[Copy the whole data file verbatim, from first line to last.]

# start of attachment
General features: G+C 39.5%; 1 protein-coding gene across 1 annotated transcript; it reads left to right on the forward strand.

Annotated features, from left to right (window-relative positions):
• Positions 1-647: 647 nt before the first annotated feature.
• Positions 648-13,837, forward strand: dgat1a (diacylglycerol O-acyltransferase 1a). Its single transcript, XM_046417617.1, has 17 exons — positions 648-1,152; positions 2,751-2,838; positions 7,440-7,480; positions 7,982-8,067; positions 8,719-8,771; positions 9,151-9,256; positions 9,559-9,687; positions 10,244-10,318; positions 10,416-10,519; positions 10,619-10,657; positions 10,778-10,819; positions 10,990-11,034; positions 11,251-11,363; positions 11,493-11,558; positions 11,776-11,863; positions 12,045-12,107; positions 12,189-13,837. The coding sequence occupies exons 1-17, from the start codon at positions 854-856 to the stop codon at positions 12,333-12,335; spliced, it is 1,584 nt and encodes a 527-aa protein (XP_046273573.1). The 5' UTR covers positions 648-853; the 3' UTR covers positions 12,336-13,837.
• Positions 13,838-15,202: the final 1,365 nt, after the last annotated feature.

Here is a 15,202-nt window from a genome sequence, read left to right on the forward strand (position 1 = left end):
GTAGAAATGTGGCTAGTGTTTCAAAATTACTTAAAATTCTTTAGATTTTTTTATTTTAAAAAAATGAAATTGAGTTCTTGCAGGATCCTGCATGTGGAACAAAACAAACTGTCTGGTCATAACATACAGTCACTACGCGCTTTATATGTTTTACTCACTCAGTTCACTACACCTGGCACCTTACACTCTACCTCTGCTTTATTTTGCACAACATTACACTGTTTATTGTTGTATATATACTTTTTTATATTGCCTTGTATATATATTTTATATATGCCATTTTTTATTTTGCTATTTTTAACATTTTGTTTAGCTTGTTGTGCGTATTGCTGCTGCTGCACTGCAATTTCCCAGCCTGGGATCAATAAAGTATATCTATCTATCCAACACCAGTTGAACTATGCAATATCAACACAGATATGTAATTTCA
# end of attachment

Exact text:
General features: G+C 39.5%; 1 protein-coding gene across 1 annotated transcript; it reads left to right on the forward strand.

Annotated features, from left to right (window-relative positions):
• Positions 1-647: 647 nt before the first annotated feature.
• Positions 648-13,837, forward strand: dgat1a (diacylglycerol O-acyltransferase 1a). Its single transcript, XM_046417617.1, has 17 exons — positions 648-1,152; positions 2,751-2,838; positions 7,440-7,480; positions 7,982-8,067; positions 8,719-8,771; positions 9,151-9,256; positions 9,559-9,687; positions 10,244-10,318; positions 10,416-10,519; positions 10,619-10,657; positions 10,778-10,819; positions 10,990-11,034; positions 11,251-11,363; positions 11,493-11,558; positions 11,776-11,863; positions 12,045-12,107; positions 12,189-13,837. The coding sequence occupies exons 1-17, from the start codon at positions 854-856 to the stop codon at positions 12,333-12,335; spliced, it is 1,584 nt and encodes a 527-aa protein (XP_046273573.1). The 5' UTR covers positions 648-853; the 3' UTR covers positions 12,336-13,837.
• Positions 13,838-15,202: the final 1,365 nt, after the last annotated feature.

Here is a 15,202-nt window from a genome sequence, read left to right on the forward strand (position 1 = left end):
GTAGAAATGTGGCTAGTGTTTCAAAATTACTTAAAATTCTTTAGATTTTTTTATTTTAAAAAAATGAAATTGAGTTCTTGCAGGATCCTGCATGTGGAACAAAACAAACTGTCTGGTCATAACATACAGTCACTACGCGCTTTATATGTTTTACTCACTCAGTTCACTACACCTGGCACCTTACACTCTACCTCTGCTTTATTTTGCACAACATTACACTGTTTATTGTTGTATATATACTTTTTTATATTGCCTTGTATATATATTTTATATATGCCATTTTTTATTTTGCTATTTTTAACATTTTGTTTAGCTTGTTGTGCGTATTGCTGCTGCTGCACTGCAATTTCCCAGCCTGGGATCAATAAAGTATATCTATCTATCCAACACCAGTTGAACTATGCAATATCAACACAGATATGTAATTTCA